22 thoughts on “Monday message board

  1. It’s not something that I do per son ally, but why do people per sist in spelling per cent with a space? And what would be the change in comprehensibility, in percentage point terms, if they desisted?

  2. they are reminding the world that percent was originally per centum, and that they are more widely educated than you. no change in comprehensibility, but vastly greater mianzi.

  3. deos ti rlleay matetr if wrods are seplled crretcoly for tehm to be copmrenehsbile? It truns out taht olny the frist and lsat ltteres need to be crroect for the setnecne to be ealsiy raed.

  4. Someplaceshavea house style, so you can’t blame the individuals. Theirwordsget changedbyothers.

  5. You mean corrected by others, Paul.

    Other than that, you’re right, of course. Per cent, percent or % – it’s just a matter of house style. I’ve worked at places where each was preferred

  6. Having identified women’s issues as one of the sleeper issues of this election – studiously ignored by male commentators I find it interesting to see that the “What Women Want” party has been launched by a mother of six.

    Perhaps it has something to do with the Galaxy polls latest puzzling figures where the pundits are shaking their heads over why Kevin Rudd is holding up.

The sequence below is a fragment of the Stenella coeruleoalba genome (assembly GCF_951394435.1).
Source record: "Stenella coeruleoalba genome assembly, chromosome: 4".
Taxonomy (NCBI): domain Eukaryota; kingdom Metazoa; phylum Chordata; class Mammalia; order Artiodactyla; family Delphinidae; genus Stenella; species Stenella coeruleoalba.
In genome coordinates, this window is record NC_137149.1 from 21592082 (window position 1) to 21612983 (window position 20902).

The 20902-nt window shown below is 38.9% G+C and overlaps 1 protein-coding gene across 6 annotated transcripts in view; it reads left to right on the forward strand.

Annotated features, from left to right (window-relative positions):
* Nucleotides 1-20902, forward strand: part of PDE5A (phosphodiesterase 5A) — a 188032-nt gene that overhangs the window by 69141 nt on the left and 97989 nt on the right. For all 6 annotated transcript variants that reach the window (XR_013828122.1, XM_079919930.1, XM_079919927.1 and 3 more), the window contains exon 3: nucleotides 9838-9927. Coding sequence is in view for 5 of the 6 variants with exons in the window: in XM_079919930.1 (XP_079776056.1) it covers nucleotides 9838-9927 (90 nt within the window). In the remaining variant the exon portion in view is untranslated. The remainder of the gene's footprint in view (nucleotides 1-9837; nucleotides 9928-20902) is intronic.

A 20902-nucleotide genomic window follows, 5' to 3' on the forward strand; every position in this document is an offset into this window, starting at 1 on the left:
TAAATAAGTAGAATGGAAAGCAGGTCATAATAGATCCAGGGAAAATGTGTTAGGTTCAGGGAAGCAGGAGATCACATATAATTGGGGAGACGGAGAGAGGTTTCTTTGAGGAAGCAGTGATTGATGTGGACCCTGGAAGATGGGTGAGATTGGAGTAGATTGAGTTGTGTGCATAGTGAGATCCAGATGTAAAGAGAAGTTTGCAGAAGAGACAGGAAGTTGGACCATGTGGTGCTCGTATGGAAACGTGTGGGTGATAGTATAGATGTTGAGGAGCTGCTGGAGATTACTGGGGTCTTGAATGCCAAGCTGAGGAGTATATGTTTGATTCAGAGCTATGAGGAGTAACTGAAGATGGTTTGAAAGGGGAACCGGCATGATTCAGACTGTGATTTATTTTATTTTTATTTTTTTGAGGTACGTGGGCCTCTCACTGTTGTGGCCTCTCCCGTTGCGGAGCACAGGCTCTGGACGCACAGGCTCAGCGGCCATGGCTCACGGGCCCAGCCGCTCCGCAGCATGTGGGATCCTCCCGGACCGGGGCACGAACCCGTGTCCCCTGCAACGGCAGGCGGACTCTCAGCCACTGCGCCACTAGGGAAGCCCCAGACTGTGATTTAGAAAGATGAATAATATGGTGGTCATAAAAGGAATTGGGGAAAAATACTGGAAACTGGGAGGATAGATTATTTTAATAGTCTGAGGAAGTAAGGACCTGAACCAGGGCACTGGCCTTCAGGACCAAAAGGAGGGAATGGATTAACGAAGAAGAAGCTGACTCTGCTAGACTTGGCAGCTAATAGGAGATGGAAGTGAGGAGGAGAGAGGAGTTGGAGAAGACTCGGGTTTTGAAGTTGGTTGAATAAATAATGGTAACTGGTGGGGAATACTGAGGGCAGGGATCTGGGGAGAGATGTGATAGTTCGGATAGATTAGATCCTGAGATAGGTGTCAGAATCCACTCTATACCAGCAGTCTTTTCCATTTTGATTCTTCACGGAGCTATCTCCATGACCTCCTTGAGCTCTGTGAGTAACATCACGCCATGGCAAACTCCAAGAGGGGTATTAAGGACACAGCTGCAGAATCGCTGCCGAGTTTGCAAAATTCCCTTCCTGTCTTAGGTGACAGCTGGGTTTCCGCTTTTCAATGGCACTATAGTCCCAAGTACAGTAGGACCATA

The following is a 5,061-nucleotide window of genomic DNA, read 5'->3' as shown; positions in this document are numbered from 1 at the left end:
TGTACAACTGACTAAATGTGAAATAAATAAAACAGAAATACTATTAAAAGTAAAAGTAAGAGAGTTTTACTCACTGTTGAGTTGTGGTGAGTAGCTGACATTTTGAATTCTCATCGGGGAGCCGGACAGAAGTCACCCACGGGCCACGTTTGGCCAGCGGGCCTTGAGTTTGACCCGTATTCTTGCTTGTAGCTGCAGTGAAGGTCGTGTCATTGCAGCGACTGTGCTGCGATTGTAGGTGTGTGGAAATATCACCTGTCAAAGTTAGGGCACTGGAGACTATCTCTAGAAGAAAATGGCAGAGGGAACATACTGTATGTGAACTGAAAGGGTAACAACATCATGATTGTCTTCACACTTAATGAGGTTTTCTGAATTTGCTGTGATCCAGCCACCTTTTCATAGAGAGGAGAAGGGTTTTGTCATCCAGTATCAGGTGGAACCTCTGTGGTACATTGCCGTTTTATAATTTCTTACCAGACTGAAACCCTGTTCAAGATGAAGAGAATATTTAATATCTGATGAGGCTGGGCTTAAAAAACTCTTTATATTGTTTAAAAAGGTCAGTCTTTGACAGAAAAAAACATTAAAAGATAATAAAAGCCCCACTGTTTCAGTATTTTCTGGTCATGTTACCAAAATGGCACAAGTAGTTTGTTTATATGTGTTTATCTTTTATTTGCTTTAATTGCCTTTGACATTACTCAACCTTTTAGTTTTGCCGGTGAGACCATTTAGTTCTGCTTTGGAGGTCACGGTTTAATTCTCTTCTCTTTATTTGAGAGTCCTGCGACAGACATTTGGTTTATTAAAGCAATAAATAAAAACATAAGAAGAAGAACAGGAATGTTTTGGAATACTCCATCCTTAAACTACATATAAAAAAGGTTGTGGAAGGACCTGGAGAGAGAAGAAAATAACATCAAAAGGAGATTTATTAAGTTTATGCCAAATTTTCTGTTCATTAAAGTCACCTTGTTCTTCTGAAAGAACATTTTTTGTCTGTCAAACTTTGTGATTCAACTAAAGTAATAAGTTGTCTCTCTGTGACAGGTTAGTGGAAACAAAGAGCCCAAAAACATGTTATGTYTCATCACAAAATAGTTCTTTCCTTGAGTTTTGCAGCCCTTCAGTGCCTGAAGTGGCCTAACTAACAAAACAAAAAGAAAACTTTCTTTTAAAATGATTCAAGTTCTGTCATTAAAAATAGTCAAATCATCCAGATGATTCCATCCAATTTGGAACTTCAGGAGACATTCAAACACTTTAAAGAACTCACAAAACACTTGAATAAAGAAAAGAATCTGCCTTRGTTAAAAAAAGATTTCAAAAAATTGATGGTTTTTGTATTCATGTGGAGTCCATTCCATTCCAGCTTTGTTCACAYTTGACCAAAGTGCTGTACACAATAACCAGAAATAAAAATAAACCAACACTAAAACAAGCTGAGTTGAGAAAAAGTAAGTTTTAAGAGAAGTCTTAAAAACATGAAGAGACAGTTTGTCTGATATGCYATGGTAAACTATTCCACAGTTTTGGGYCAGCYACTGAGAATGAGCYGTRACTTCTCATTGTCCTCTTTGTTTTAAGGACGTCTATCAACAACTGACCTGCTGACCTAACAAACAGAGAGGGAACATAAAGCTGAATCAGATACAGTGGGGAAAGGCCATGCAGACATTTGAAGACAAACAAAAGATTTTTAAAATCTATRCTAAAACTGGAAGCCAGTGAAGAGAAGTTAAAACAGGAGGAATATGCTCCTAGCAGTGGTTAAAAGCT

Women – affected more by Workchoices, children affected more by Workchoices, concern about abuse of all children including the ones living in the same suburb, sexualisation of young girls by advertisers, affected by housing shortages and mortgages, Maternity leave,concern about the impact of fast food advertising are feeling frustrated.

    Many of these issues have yet to make it onto the mainstream radar of the Howard government. Women are less likely to be concerned about the nation’s economy as they are battling to balance their own budget and pay the bills.


    Further to Jill’s post, this is from the media reports about the new party;

    Justine Caines [from What Women Want] said women needed better representation and were sick of being paid lip service on key issues. These included paid maternity leave, post-natal services, access to child care, education and the environment.

    That’s funny, because none of my childfree female friends have ever wanted any of these things (apart from a decent environment). On the other hand, I know plenty of fathers who want these things, as, strangely enough, their living standards are affected by the largesse governments provide to their partners!

    In effect, the new political party is simply another attempt by the child-laden to make the child-free pay for their lifestyle choices.

  8. if the human race attains civilization, women who bear children will be genetically healthy and get a prize: a year off from work, a large chunk of money, and a medal. women, and men, who raise children will be trained professionals at least as well paid as school teachers.

    on current form, civilization is distant, survival in question, the immediate future very interesting.

  9. TomN

    In principle it is the child who gets the benefits of more time from their parents, more money available to be spent on their upbringing, health care, education, etc. The parents collect these benefits and manage them on behalf of the child.